These consequences are many and varied and are ever foreseeable now. In a general way a demographic imbalance between North and South cannot be seen as reassuring for the future of human society. The demographic collapse of the North would certainly entail a general weakening of the vitality of all of humanity.
Two consequences deserve, however, to be set in relief, for they concern the future of Europe and in particular of Western Europe:
a) The first is that the demographic collapse of Europe is going to reinforce the non-Europeans in their migratory tendencies. This is particularly true regarding the relationship between Europe and the Maghreb in North Africa. While in Europe the work force is decreasing, the population of the Maghreb, younger and more fertile, will bring an ever greater pressure on Europe, particularly Latin Europe. This population will be either underemployed in its own countries or employed via the European circuits of production. In both cases the problems risk being all the more delicate to manage as the experience of the recent past shows that Europe is not anxious to favor the integration of the Maghreb workers already established in its territory.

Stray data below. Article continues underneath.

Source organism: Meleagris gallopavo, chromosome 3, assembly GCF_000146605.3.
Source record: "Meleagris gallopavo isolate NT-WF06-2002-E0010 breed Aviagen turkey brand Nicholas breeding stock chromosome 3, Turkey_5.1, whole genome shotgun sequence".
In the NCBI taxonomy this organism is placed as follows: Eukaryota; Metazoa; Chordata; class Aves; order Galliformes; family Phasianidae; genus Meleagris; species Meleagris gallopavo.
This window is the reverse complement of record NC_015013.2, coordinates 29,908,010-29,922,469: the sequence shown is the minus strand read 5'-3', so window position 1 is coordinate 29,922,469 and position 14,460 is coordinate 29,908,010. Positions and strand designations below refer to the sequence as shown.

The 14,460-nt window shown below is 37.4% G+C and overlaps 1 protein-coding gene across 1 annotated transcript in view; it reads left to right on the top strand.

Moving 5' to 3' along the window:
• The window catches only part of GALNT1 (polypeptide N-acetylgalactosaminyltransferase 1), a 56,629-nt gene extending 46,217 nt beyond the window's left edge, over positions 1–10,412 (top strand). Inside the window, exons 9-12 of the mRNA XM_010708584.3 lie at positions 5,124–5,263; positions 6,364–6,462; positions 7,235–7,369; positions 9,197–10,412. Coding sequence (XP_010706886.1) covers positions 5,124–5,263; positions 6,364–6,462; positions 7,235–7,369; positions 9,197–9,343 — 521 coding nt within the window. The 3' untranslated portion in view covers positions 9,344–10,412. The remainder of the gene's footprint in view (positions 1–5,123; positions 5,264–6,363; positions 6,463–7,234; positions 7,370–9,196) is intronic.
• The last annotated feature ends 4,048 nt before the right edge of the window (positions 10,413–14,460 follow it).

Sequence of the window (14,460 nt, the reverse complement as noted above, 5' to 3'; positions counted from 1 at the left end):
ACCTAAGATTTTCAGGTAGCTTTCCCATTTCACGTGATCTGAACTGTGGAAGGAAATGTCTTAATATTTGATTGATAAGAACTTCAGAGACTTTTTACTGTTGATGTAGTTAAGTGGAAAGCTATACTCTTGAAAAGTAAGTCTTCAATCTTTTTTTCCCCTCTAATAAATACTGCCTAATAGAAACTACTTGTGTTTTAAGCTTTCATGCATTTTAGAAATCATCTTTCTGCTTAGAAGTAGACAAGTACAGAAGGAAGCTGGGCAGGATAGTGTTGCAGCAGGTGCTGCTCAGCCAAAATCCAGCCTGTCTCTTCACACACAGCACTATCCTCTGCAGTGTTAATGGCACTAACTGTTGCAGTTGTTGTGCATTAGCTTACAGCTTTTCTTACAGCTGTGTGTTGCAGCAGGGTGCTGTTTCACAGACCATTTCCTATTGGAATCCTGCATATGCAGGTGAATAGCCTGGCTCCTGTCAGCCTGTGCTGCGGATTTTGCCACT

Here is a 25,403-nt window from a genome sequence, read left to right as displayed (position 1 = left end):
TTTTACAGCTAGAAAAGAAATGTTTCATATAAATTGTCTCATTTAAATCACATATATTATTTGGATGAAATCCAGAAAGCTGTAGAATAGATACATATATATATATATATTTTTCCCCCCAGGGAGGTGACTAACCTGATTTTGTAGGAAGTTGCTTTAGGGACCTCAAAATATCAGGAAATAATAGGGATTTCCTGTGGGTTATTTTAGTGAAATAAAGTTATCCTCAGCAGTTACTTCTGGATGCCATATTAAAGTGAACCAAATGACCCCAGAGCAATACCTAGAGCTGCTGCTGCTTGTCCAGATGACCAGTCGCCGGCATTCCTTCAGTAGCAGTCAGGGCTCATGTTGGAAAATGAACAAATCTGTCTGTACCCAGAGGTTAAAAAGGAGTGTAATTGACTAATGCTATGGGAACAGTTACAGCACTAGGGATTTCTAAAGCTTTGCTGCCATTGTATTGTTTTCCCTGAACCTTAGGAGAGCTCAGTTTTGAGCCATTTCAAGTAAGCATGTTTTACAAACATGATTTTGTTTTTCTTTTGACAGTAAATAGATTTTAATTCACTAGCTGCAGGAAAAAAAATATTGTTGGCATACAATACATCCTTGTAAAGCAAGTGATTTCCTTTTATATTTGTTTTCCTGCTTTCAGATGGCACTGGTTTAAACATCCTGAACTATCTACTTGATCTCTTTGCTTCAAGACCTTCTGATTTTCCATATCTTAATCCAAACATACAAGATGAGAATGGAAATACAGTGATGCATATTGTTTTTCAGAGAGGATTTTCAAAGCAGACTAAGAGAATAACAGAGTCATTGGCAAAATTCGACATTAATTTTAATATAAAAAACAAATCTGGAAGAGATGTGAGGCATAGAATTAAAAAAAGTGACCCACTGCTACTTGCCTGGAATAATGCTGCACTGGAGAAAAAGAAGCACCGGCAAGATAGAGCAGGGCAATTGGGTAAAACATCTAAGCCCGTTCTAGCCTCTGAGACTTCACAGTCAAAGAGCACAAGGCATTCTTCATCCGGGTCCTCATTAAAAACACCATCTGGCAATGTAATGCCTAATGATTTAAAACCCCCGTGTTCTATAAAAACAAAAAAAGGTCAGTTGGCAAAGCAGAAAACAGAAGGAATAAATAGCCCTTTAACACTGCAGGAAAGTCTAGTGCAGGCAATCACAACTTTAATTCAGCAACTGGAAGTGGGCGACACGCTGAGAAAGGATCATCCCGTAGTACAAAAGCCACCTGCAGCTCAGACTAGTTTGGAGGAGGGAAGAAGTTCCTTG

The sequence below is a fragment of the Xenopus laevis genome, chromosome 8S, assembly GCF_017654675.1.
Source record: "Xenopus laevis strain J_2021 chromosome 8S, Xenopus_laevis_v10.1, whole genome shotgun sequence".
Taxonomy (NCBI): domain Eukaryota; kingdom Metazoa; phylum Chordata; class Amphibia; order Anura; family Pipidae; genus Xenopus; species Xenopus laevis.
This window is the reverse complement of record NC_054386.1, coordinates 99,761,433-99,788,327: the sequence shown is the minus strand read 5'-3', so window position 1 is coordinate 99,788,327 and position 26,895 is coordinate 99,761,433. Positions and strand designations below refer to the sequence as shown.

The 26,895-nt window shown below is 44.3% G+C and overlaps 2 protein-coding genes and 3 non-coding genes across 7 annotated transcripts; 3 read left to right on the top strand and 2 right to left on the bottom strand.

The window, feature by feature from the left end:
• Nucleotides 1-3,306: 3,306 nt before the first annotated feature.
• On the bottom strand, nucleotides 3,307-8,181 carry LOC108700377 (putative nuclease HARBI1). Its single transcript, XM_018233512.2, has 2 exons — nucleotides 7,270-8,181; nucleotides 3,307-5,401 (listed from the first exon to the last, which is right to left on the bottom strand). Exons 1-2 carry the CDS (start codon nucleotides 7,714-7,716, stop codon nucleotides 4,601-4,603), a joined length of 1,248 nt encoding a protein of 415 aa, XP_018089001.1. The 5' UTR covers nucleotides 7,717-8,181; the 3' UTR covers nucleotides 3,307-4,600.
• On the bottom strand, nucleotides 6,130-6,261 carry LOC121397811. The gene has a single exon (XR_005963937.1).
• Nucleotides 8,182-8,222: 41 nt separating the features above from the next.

b) The second consequence is by far the more serious, and it is also the least easily perceived by the public at large. This consequence, as Pierre Chaunu has often insisted, is the exhausting of the tradition of culture and science. In effect, in the final analysis, man is the sole, unique bearer of culture and knowledge. Culture, science, morals, and religions are not transmitted except through the intervention of men who endlessly enrich them. Humanitys memory is a living memory, that is, creative and inventive. Written documents, the various "monuments" are dead realities if no one is there to interrogate them, dialogue with them and go beyond them. The major risk that Europe runs in its declining population, is that its culture will languish. Absent will be the numerous exchanges which a large and dense population stimulate. Culture and science run a double, mortal risk: first, repetitious stagnation, and finally, shipwreck.